Book Review, The Mercies by Kiran Millwood Hargrave

The Mercies by Kiran Millwood Hargrave is a beautifully-written, detail-rich, atmospheric historical novel. Though the story’s setting in 1617 Finnmark couldn’t be more different than that of the 21st century, grief, worry, family, religion, curiosity, power, accusations, betrayal, and love are timeless. I wanted to delve deeper into characters’ motivations and personalities as well as find out the thing that makes us turn the pages–what happens next? I only have one critique. The portion of the book which describes historical events might have been placed before the first chapter. Knowing the research done ahead of time would give this novel even more gravitas.

Hon, have you read this book? What did you think of it?

The Mercies Book Review

After a storm has killed off all the island’s men, two women in a 1600s Norwegian coastal village struggle to survive against both natural forces and the men who have been sent to rid the community of alleged witchcraft.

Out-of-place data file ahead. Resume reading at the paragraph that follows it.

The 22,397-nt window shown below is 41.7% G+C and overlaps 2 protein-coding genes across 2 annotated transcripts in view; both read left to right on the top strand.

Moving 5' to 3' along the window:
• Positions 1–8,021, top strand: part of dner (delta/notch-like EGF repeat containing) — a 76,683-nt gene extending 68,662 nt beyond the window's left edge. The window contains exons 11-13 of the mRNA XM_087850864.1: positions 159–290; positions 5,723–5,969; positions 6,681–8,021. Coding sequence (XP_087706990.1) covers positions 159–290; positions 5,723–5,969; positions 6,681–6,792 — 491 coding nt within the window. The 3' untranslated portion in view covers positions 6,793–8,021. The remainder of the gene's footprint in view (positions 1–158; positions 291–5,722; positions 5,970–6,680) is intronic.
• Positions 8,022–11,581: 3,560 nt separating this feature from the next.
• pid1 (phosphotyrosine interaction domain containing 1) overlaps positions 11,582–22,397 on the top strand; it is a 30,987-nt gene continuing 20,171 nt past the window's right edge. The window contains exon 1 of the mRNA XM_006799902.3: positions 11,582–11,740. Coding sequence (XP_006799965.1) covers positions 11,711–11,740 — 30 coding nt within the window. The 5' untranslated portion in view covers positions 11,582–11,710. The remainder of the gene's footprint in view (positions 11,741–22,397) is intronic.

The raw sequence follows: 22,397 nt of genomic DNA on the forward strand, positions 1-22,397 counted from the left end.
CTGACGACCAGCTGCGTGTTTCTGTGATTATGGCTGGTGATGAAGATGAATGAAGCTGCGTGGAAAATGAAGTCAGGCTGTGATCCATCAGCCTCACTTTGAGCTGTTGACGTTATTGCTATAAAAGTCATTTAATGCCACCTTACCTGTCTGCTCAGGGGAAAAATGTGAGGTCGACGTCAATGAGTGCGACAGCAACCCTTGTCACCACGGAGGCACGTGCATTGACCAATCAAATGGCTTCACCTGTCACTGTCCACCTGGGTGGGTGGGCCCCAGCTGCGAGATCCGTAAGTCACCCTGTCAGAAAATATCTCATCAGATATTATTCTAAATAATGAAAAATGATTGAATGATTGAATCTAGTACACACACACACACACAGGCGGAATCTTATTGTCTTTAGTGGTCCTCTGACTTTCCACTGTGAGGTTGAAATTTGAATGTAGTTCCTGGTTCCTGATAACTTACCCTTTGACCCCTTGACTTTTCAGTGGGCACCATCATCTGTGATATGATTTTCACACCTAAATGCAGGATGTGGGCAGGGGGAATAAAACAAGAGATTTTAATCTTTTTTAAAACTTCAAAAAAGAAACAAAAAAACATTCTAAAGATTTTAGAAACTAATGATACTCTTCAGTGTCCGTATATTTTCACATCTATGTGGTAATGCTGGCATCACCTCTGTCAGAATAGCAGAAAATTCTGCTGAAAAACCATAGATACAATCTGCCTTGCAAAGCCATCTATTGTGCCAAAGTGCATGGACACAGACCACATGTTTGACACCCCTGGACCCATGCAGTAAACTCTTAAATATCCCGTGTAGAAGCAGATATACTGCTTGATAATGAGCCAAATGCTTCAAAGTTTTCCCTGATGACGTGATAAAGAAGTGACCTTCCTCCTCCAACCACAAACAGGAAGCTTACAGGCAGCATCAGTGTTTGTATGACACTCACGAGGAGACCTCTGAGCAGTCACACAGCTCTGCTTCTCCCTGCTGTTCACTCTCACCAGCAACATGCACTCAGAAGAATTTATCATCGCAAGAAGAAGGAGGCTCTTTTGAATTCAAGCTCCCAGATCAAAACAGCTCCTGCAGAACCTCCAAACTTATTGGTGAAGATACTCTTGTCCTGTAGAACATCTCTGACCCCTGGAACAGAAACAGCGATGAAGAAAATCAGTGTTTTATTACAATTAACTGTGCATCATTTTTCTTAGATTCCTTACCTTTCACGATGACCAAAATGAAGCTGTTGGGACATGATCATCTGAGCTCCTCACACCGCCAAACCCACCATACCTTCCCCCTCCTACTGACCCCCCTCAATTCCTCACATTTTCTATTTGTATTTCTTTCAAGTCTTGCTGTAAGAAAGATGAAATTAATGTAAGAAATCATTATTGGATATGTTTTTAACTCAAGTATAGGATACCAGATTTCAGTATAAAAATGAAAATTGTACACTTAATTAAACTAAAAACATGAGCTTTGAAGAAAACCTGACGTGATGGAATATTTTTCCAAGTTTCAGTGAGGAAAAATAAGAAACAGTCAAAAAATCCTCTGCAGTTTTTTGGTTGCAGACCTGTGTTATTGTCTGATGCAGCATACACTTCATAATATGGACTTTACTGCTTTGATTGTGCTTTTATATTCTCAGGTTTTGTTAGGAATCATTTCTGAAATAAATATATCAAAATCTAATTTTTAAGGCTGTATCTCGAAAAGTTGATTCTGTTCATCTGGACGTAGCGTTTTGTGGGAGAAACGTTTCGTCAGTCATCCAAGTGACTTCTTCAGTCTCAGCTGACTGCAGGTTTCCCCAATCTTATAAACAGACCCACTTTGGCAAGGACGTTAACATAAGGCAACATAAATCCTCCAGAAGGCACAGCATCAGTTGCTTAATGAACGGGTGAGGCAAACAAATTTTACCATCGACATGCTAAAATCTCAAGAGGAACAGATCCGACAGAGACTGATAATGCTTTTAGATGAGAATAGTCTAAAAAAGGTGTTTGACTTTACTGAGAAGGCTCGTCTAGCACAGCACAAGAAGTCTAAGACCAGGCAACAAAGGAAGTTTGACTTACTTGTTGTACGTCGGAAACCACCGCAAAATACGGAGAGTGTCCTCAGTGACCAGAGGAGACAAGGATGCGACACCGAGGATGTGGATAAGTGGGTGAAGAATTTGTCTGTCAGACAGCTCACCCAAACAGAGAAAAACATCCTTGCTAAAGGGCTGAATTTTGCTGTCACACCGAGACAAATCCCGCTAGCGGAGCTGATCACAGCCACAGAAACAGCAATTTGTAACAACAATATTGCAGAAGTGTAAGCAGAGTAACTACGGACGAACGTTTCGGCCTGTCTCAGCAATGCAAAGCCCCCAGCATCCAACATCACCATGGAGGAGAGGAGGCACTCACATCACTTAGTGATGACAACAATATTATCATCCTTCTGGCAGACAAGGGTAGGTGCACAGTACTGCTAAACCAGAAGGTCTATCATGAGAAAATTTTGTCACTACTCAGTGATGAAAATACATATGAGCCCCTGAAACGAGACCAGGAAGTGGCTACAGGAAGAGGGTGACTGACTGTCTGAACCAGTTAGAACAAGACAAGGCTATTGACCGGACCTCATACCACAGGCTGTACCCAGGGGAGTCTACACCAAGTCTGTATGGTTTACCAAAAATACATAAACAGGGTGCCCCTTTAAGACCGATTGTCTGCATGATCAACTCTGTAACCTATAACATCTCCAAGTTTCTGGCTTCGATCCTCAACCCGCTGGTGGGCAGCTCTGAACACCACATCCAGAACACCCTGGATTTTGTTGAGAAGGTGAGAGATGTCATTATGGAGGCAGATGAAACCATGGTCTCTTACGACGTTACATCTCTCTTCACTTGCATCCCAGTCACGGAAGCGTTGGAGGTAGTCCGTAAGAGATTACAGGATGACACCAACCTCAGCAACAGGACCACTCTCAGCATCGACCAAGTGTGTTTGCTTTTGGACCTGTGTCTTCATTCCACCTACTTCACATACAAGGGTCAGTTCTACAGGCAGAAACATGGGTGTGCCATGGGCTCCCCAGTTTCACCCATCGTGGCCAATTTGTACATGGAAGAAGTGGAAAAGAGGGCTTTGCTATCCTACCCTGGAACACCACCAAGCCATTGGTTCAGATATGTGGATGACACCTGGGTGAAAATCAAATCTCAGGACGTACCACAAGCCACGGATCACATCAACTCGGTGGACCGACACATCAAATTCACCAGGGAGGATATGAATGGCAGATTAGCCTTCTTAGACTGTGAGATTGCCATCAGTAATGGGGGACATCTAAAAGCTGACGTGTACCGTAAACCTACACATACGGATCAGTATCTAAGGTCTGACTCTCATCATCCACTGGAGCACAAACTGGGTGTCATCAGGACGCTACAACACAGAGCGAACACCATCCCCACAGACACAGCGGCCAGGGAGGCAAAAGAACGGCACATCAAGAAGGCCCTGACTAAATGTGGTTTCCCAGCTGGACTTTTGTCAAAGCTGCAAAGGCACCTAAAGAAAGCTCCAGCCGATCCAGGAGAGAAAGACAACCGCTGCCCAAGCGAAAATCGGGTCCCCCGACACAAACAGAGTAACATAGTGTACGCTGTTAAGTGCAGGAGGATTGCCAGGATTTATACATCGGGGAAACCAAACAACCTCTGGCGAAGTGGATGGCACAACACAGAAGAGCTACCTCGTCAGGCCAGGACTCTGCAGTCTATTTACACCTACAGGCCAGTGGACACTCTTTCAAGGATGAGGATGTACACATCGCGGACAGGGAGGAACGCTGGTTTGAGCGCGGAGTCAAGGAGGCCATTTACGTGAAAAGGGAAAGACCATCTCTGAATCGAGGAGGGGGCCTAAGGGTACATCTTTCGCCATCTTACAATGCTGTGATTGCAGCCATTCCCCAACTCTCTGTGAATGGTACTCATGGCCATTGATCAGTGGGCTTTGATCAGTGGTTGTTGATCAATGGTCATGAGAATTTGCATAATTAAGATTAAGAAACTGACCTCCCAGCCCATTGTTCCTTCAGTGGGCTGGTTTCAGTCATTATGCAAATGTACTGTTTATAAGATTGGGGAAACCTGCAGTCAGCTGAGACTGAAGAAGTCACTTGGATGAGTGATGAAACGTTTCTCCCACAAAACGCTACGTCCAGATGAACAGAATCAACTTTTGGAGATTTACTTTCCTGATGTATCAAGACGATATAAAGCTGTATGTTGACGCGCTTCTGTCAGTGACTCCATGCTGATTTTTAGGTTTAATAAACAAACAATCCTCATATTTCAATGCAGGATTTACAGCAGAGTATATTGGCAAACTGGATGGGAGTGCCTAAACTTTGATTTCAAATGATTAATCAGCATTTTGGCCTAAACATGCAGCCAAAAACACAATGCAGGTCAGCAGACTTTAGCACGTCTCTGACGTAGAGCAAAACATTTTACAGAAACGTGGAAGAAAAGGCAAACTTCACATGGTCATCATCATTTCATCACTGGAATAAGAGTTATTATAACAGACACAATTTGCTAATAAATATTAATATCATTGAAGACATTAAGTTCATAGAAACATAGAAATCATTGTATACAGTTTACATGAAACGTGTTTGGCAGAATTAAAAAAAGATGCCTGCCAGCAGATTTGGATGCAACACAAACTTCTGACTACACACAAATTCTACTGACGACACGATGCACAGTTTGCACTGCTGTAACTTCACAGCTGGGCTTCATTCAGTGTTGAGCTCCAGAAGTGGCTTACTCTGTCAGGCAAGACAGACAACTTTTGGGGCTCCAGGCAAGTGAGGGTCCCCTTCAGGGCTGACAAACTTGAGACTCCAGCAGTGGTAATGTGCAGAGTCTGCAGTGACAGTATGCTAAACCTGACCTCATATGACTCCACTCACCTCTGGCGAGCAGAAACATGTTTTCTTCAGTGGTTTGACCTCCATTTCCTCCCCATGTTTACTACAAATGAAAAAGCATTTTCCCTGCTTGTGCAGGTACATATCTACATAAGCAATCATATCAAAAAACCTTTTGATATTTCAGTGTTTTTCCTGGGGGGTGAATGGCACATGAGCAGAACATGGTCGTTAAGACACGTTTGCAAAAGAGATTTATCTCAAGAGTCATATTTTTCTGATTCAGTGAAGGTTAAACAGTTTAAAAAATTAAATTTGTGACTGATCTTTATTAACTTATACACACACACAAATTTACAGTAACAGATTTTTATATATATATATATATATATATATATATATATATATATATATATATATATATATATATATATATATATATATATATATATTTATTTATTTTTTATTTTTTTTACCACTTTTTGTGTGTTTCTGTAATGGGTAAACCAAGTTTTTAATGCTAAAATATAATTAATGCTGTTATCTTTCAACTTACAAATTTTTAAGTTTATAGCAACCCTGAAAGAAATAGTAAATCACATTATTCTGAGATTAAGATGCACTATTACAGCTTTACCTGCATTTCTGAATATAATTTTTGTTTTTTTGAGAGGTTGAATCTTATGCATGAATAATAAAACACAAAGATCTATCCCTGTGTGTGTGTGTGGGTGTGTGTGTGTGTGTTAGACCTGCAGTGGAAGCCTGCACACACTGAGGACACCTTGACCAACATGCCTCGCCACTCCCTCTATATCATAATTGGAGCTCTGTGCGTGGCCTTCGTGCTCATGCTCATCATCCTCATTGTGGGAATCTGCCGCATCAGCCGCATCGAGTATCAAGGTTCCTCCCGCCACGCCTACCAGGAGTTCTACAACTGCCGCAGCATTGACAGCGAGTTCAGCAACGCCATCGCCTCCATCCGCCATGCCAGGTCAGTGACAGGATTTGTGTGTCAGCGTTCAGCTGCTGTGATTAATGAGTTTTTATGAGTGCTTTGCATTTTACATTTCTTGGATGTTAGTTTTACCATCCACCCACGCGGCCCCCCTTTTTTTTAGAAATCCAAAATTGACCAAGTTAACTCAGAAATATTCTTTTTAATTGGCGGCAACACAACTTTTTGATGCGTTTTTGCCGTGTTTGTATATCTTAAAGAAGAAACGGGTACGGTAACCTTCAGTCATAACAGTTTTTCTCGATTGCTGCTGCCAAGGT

Finnmark, Norway, 1617. Twenty-year-old Maren Bergensdatter stands on the craggy coast, watching the sea break into a sudden and reckless storm. Forty fishermen, including her brother and father, are drowned and left broken on the rocks below. With the menfolk wiped out, the women of the tiny Northern town of Vardø must fend for themselves. 

Three years later, a sinister figure arrives. Absalom Cornet comes from Scotland, where he burned witches in the northern isles. He brings with him his young Norwegian wife, Ursa, who is both heady with her husband’s authority and terrified by it. In Vardø, and in Maren, Ursa sees something she has never seen before: independent women. But Absalom sees only a place untouched by God and flooded with a mighty evil. 

As Maren and Ursa are pushed together and are drawn to one another in ways that surprise them both, the island begins to close in on them with Absalom’s iron rule threatening Vardø’s very existence. 

Inspired by the real events of the Vardø storm and the 1620 witch trials, The Mercies is a feminist story of love, evil, and obsession, set at the edge of civilization.

Goodreads

Quotes from The Mercies